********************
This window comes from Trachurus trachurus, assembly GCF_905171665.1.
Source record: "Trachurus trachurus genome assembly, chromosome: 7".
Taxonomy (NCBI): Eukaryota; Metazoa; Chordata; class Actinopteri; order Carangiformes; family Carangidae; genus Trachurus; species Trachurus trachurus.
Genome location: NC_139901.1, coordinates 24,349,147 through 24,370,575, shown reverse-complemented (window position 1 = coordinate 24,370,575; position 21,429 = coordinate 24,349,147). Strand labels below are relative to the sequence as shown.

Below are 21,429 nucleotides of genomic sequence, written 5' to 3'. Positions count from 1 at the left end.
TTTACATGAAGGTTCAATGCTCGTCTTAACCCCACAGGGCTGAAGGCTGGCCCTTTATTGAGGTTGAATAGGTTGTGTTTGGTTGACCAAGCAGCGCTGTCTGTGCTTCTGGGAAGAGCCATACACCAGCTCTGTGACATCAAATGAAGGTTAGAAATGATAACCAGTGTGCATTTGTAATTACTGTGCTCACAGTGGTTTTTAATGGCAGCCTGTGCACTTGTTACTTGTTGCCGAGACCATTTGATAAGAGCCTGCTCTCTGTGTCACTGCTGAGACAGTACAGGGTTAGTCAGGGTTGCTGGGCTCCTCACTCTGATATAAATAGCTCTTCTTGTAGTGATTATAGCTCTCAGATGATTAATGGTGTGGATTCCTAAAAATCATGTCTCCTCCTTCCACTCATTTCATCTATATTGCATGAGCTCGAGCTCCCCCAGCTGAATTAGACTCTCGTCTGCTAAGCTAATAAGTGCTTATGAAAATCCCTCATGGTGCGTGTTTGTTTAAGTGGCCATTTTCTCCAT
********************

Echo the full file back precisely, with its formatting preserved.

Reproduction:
This window comes from Trachurus trachurus, assembly GCF_905171665.1.
Source record: "Trachurus trachurus genome assembly, chromosome: 7".
Taxonomy (NCBI): Eukaryota; Metazoa; Chordata; class Actinopteri; order Carangiformes; family Carangidae; genus Trachurus; species Trachurus trachurus.
Genome location: NC_139901.1, coordinates 24,349,147 through 24,370,575, shown reverse-complemented (window position 1 = coordinate 24,370,575; position 21,429 = coordinate 24,349,147). Strand labels below are relative to the sequence as shown.

Below are 21,429 nucleotides of genomic sequence, written 5' to 3'. Positions count from 1 at the left end.
TTTACATGAAGGTTCAATGCTCGTCTTAACCCCACAGGGCTGAAGGCTGGCCCTTTATTGAGGTTGAATAGGTTGTGTTTGGTTGACCAAGCAGCGCTGTCTGTGCTTCTGGGAAGAGCCATACACCAGCTCTGTGACATCAAATGAAGGTTAGAAATGATAACCAGTGTGCATTTGTAATTACTGTGCTCACAGTGGTTTTTAATGGCAGCCTGTGCACTTGTTACTTGTTGCCGAGACCATTTGATAAGAGCCTGCTCTCTGTGTCACTGCTGAGACAGTACAGGGTTAGTCAGGGTTGCTGGGCTCCTCACTCTGATATAAATAGCTCTTCTTGTAGTGATTATAGCTCTCAGATGATTAATGGTGTGGATTCCTAAAAATCATGTCTCCTCCTTCCACTCATTTCATCTATATTGCATGAGCTCGAGCTCCCCCAGCTGAATTAGACTCTCGTCTGCTAAGCTAATAAGTGCTTATGAAAATCCCTCATGGTGCGTGTTTGTTTAAGTGGCCATTTTCTCCAT